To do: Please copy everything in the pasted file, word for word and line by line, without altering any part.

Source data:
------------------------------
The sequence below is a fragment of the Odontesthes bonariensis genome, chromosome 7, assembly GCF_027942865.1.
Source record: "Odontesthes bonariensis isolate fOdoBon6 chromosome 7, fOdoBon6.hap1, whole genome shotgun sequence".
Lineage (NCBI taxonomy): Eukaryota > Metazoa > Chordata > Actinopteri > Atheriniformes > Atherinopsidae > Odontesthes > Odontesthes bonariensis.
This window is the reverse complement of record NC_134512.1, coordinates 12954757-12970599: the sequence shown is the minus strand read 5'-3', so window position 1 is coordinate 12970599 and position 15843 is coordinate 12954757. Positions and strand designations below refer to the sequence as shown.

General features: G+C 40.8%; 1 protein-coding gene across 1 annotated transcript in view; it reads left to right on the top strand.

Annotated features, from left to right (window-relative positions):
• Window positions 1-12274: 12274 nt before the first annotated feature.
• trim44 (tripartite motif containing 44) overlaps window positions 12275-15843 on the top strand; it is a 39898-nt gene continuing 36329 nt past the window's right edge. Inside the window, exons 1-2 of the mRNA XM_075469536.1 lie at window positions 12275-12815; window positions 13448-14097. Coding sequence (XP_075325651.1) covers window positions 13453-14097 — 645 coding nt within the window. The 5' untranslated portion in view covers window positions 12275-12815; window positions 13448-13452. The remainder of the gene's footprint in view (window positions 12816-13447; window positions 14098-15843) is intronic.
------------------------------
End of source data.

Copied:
The sequence below is a fragment of the Odontesthes bonariensis genome, chromosome 7, assembly GCF_027942865.1.
Source record: "Odontesthes bonariensis isolate fOdoBon6 chromosome 7, fOdoBon6.hap1, whole genome shotgun sequence".
Lineage (NCBI taxonomy): Eukaryota > Metazoa > Chordata > Actinopteri > Atheriniformes > Atherinopsidae > Odontesthes > Odontesthes bonariensis.
This window is the reverse complement of record NC_134512.1, coordinates 12954757-12970599: the sequence shown is the minus strand read 5'-3', so window position 1 is coordinate 12970599 and position 15843 is coordinate 12954757. Positions and strand designations below refer to the sequence as shown.

General features: G+C 40.8%; 1 protein-coding gene across 1 annotated transcript in view; it reads left to right on the top strand.

Annotated features, from left to right (window-relative positions):
• Window positions 1-12274: 12274 nt before the first annotated feature.
• trim44 (tripartite motif containing 44) overlaps window positions 12275-15843 on the top strand; it is a 39898-nt gene continuing 36329 nt past the window's right edge. Inside the window, exons 1-2 of the mRNA XM_075469536.1 lie at window positions 12275-12815; window positions 13448-14097. Coding sequence (XP_075325651.1) covers window positions 13453-14097 — 645 coding nt within the window. The 5' untranslated portion in view covers window positions 12275-12815; window positions 13448-13452. The remainder of the gene's footprint in view (window positions 12816-13447; window positions 14098-15843) is intronic.